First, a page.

Apple beat analyst expectations on Tuesday with better than expected earnings, buoyed by surprisingly strong iPhone sales.
Apple reported earnings of $6.9 billion, or $7.47 per share on $35.3 billion in sales. Wall Street was expecting Apple to post earnings of $7.32 per share on sales of $35 billion.
Apple said it sold 31.2 million iPhones, 14.6 million iPads, 3.8 million Macs, and 4.5 million iPods during the quarter. Wall Street was expecting Apple to have sold around 26 million iPhones, 17 million iPads, 4 million Macs, and around 6.8 million iPods, making the iPhone sales a standout.
"We are especially proud of our record June quarter iPhone sales of over 31 million and the strong growth in revenue from iTunes, Software and Services," Apple CEO Tim Cook said in a statement. "We are really excited about the upcoming releases of iOS 7 and OS X Mavericks, and we are laser-focused and working hard on some amazing new products that we will introduce in the fall and across 2014."
Looking ahead, the company said it expects fourth-quarter sales to be between $34 billion to $37 billion, with a margin between 36 percent and 37 percent. That's below the sales of $37.55 billion and in line with the 36.8 percent gross margin Wall Street analysts polled by Thomson First Call had expected ahead of Apple's numbers.
Shares popped in after-hours trading, jumping $14.95, or 3.57 percent, to $433.94.
The quarter continued a year-over-year profit decline, something Apple reported for the first time in a decade in its previous quarter. Before that, the last time Apple posted a decline was the very beginning of 2003 when the company was hit by both the economic downturn and a restructuring charge.
Apple chalked up the drop in profit to its gross margin, which was down 5.9 percent compared with the same quarter last year, though on the higher end of what the the company forecast back in April.
As usual, much of the expectation for Apple's performance rested on sales of the iPhone, which made up more than half of the company's overall revenues in the past two quarters. The product, along with the iPad, has served as a chief money maker and a catalyst to huge growth. Even so, the average sale price of iPhones was 4 percent less than it was a year ago, though Apple noted that the iPhone 5 was the most popular of iPhones sold during the quarter.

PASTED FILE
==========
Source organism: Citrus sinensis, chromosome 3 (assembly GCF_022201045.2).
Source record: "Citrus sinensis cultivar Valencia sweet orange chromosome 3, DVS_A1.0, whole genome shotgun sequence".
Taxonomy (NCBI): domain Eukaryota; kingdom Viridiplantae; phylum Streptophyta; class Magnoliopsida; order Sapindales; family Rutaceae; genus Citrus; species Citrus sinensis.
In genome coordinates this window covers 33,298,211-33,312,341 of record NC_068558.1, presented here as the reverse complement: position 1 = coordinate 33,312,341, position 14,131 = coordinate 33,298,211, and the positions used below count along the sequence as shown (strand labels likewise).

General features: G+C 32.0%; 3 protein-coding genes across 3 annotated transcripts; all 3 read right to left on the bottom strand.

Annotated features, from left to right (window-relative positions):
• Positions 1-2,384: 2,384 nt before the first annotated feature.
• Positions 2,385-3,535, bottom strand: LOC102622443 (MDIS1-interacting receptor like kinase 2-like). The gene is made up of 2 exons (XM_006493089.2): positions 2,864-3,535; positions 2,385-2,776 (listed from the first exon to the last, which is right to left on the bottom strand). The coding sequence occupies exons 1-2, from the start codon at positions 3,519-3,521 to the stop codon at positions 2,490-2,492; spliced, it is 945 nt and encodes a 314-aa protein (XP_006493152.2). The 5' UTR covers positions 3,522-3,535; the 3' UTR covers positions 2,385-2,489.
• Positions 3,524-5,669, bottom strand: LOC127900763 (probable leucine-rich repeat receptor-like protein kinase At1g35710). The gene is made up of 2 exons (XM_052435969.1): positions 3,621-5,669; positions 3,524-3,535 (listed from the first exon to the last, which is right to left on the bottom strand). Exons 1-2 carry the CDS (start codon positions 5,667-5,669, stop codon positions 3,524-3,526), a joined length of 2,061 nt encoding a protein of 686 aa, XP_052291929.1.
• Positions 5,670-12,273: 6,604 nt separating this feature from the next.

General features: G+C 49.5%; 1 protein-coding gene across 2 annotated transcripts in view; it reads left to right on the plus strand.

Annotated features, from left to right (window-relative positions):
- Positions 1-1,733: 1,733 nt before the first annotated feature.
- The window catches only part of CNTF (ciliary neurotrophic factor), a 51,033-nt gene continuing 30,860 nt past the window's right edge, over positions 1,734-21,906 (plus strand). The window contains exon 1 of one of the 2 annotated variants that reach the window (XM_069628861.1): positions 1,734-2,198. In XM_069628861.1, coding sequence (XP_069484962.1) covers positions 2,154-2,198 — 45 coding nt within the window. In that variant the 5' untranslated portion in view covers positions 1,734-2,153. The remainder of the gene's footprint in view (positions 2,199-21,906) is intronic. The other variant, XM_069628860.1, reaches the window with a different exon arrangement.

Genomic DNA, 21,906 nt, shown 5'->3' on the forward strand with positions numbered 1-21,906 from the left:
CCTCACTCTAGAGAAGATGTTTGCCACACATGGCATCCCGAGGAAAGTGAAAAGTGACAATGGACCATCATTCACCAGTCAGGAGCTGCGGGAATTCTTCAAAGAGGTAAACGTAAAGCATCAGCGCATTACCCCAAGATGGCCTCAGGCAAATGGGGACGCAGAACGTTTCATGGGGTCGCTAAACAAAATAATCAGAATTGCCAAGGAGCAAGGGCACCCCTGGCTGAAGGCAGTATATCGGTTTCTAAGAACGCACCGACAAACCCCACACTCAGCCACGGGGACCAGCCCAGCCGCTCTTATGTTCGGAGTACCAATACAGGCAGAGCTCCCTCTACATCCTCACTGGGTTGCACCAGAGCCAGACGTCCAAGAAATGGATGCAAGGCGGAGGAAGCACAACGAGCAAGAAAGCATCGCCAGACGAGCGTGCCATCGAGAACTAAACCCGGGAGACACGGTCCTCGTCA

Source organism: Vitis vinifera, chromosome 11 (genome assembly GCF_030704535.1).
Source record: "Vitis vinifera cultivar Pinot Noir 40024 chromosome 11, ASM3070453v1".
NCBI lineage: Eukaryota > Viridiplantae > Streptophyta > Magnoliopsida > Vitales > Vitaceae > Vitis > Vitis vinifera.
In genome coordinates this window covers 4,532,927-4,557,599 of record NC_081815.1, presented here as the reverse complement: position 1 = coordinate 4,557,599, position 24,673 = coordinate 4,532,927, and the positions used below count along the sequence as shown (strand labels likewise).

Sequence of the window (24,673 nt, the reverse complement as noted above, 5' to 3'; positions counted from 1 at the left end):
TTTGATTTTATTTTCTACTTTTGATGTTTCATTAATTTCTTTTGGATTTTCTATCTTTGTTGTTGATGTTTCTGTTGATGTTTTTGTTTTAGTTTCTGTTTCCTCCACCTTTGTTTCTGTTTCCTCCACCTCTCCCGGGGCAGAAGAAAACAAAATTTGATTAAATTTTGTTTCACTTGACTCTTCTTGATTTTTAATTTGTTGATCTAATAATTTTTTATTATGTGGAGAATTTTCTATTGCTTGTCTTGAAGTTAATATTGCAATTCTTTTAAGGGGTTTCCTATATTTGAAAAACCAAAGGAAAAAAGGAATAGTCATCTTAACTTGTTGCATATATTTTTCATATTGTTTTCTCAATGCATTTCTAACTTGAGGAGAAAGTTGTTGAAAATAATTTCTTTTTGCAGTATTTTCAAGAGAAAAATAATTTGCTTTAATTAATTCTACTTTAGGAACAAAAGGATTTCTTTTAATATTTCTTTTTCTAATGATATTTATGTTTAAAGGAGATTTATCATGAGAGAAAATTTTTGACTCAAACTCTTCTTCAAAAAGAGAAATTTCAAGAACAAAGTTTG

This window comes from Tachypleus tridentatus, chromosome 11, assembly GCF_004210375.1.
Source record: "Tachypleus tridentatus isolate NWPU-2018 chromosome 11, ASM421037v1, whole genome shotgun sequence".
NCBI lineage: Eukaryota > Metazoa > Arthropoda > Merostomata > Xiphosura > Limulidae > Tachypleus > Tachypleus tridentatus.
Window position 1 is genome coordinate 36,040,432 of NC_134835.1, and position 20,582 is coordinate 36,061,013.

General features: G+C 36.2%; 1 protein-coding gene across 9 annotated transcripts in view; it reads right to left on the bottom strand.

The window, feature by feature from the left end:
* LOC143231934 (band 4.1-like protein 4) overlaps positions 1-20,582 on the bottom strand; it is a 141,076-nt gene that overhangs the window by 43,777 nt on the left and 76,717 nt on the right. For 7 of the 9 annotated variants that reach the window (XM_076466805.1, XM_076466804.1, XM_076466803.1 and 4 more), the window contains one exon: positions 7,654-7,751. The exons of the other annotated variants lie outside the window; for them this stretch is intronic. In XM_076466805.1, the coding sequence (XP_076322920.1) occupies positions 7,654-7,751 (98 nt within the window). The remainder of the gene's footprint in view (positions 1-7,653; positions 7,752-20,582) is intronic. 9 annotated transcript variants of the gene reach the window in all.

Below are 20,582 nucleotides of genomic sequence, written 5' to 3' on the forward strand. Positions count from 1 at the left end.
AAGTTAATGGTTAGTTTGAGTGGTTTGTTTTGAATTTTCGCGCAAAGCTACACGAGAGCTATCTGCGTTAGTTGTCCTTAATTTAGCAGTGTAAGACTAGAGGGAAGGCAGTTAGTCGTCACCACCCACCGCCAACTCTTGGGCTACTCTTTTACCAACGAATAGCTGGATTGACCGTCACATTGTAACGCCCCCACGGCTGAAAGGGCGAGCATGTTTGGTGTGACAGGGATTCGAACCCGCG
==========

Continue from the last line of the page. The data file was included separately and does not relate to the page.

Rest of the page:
As for the weaker than estimated iPad sales, Cook called the 14.6 million iPads Apple sold "within the mid-point of the range" of the company's internal estimates. During a conference call with Wall Street analysts, he even took a shot at tablets from competitors.
"In terms of how other people are doing, I don't know," Cook said, pointing to data released on Tuesday from advertising analytics company Chitika that put the iPad's Web traffic share at 84 percent. "If there are lots of other tablets selling, I don't know what they're being used for," adding that Web browsing was a fundamental feature.
Other tidbits from the quarter's earnings:
- 57 percent of the quarter's revenue came from international sales. That's down from the 66 percent from Apple's previous quarter.
- Apple's iTunes, software and services product group brought in $3.99 billion in revenue for the quarter. That's down 3 percent from the previous quarter, but up 25 percent from the same quarter a year ago.
- Japan saw the biggest year over year jump in revenue, increasing 27 percent from the same time last year.
- Mac unit sales declined 7 percent from the same time last year, though that only ended up being a percent decline in revenue.
- Apple says the iPhone 5 remains the most popular, but it's "happy" with iPhone 4, 4S sales.
Analysts are looking ahead to the fall for Apple to release new products to bolster revenue. The company once again played coy with analysts when it came to being more specific during its conference call, with CFO Peter Oppenheimer saying only that it would be a "very busy fall," and that the company would "go into more detail in October."
Updated at 3:45 p.m. PT with additional details from Apple's conference call with analysts.